By tracking a pawn shop ticket in Booker’s name, Bride discovers not only his pawned horn and ring, but his forwarding address as well. She immediately sheds her work responsibilities and heads to the unmarked, backroads town of Whiskey, CA, with only the name "Q. Olive" as a reference guide. Along those dark, rustic roads, Bride’s shiny Jaguar crashes into a tree trapping her inside with a fractured ankle. She’s discovered at dawn by a little girl named Rain, who has mesmerizing emerald green eyes. Bride is rescued by the couple, Steve and Evelyn, who have taken the child in when she is on the streets alone. Likewise, they take Bride into their old-fashioned home. She has to stay there to heal for six weeks, during which time she becomes Rain’s confidant as she tells Bride about the physical and sexual abuse she endured before Steve and Evelyn. Rain’s mom sold her as a prostitute and kicked her out after she had injured a man trying to molest her.

With a healed leg and a more realistic outlook on life, Bride continues her journey and finds Q. Olive, who happens to be Booker’s aunt. While feeding the super thin young woman, Q., or Queen as she prefers, tells Bride about Booker’s past. She confides that when Booker was a child, Booker’s brother was taken by a child molester, killed, and left to rot in a culvert. Booker’s never recovered, and his entire being has revolved around his brother’s sad and untimely death. Like Bride, he also carries scars from his past that have shaped him into a confused, emotional adult.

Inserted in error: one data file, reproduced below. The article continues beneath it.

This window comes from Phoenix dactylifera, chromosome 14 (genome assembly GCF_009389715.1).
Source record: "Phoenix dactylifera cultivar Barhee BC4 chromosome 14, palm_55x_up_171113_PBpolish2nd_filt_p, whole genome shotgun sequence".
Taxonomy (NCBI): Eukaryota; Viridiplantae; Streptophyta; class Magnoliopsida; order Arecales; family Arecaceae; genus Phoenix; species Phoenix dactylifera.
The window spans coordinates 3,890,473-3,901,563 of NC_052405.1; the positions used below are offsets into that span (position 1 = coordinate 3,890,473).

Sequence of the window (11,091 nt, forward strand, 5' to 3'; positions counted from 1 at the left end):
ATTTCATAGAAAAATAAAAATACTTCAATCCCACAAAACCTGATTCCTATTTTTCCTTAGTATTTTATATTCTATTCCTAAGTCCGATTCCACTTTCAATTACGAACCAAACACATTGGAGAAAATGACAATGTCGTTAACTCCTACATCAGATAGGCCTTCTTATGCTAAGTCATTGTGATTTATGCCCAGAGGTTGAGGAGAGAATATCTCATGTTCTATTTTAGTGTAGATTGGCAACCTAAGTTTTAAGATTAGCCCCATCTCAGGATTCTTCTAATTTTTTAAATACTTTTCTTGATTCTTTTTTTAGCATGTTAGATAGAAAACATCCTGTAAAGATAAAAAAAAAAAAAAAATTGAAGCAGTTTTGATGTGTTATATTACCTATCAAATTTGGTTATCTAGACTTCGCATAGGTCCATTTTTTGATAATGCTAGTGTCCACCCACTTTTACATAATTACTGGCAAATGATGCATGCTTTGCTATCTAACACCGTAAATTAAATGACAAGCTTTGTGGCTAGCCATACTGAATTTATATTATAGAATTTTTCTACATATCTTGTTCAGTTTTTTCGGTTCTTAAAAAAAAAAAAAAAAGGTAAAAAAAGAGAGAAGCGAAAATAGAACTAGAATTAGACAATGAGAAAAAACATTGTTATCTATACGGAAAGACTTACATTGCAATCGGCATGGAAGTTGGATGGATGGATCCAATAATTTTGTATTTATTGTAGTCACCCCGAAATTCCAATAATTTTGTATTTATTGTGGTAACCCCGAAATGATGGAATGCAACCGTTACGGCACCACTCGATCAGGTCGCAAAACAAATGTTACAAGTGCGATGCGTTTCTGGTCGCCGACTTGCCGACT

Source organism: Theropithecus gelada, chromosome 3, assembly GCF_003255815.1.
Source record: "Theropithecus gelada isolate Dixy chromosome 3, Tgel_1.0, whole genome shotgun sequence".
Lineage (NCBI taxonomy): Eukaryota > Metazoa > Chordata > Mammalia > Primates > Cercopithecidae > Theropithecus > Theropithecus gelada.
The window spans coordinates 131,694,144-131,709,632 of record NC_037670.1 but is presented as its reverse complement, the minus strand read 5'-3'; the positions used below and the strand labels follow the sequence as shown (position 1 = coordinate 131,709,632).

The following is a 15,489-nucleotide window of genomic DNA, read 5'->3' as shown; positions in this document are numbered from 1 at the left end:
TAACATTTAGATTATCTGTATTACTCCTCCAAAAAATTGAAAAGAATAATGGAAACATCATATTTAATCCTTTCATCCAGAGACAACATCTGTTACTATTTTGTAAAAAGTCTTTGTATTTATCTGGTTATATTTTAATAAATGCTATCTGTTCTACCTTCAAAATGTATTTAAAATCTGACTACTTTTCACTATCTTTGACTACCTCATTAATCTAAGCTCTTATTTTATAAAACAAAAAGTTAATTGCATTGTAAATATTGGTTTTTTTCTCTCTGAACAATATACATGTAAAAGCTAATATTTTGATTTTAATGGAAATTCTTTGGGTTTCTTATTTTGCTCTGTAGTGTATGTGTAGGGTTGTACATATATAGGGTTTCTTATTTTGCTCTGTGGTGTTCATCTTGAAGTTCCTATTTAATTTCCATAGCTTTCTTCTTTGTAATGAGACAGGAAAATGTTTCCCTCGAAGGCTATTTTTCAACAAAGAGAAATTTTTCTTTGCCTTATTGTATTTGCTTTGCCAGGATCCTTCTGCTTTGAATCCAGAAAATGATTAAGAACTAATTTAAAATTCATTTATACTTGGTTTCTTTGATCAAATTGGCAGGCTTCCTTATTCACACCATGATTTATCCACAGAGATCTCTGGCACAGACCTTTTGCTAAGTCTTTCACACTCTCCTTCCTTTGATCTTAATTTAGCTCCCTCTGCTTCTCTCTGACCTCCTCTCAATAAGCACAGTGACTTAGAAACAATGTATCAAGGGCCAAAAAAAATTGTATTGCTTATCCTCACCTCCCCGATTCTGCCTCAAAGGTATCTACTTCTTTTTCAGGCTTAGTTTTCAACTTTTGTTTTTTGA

Queen points Bride in Booker’s direction. They have a very rocky reunion. Queen shows up to referee. Not long after Queen returns to her own home, a bonfire she had in her yard earlier sparks and sets her home aflame. Booker and Bride rescue her from the burning house. They take shifts at the hospital seeing to her care personally. Unfortunately, in spite of all of their effort, she still passes away. In a moment of despair, Bride confesses to Booker that her fixation on Sofia Huxley was not because the woman had molested her, but because Bride, so many years ago, had falsely testified against a woman whom she actually did not witness abusing children. This helps Booker to understand Bride’s former preoccupation with a jailed child molester.

As they spread Queen’s ashes from the riverbank, Bride makes another confession to Booker that she is pregnant with his child. He is happy, and they decide to take another chance on their relationship. The novel ends with Sweetness, who is now in a nursing home, telling the people there about her daughter being pregnant with a grandchild. Although she’s happy, she also knows she will probably never see this child.